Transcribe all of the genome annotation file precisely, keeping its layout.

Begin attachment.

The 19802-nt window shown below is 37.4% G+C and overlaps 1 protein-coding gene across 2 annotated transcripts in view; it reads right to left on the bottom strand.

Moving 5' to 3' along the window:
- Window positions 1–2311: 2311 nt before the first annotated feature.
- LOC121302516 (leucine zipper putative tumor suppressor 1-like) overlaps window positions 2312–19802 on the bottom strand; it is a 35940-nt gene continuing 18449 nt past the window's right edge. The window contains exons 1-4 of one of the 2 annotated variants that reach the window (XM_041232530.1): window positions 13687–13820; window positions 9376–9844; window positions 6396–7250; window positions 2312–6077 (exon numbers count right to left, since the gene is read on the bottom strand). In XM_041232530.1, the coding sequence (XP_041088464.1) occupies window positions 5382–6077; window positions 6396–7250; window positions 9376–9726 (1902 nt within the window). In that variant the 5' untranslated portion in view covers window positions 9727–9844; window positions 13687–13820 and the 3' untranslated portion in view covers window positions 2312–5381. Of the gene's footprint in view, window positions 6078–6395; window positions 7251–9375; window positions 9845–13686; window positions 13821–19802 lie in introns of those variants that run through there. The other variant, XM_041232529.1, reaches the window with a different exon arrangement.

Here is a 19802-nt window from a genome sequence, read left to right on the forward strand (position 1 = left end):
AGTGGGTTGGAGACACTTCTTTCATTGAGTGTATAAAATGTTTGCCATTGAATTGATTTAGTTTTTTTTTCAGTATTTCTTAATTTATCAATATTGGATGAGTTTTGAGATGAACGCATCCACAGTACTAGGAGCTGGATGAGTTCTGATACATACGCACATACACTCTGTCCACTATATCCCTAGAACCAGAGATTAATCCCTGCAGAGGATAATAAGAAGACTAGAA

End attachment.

The 19802-nt window shown below is 37.4% G+C and overlaps 1 protein-coding gene across 2 annotated transcripts in view; it reads right to left on the bottom strand.

Moving 5' to 3' along the window:
- Window positions 1–2311: 2311 nt before the first annotated feature.
- LOC121302516 (leucine zipper putative tumor suppressor 1-like) overlaps window positions 2312–19802 on the bottom strand; it is a 35940-nt gene continuing 18449 nt past the window's right edge. The window contains exons 1-4 of one of the 2 annotated variants that reach the window (XM_041232530.1): window positions 13687–13820; window positions 9376–9844; window positions 6396–7250; window positions 2312–6077 (exon numbers count right to left, since the gene is read on the bottom strand). In XM_041232530.1, the coding sequence (XP_041088464.1) occupies window positions 5382–6077; window positions 6396–7250; window positions 9376–9726 (1902 nt within the window). In that variant the 5' untranslated portion in view covers window positions 9727–9844; window positions 13687–13820 and the 3' untranslated portion in view covers window positions 2312–5381. Of the gene's footprint in view, window positions 6078–6395; window positions 7251–9375; window positions 9845–13686; window positions 13821–19802 lie in introns of those variants that run through there. The other variant, XM_041232529.1, reaches the window with a different exon arrangement.

Here is a 19802-nt window from a genome sequence, read left to right on the forward strand (position 1 = left end):
AGTGGGTTGGAGACACTTCTTTCATTGAGTGTATAAAATGTTTGCCATTGAATTGATTTAGTTTTTTTTTCAGTATTTCTTAATTTATCAATATTGGATGAGTTTTGAGATGAACGCATCCACAGTACTAGGAGCTGGATGAGTTCTGATACATACGCACATACACTCTGTCCACTATATCCCTAGAACCAGAGATTAATCCCTGCAGAGGATAATAAGAAGACTAGAA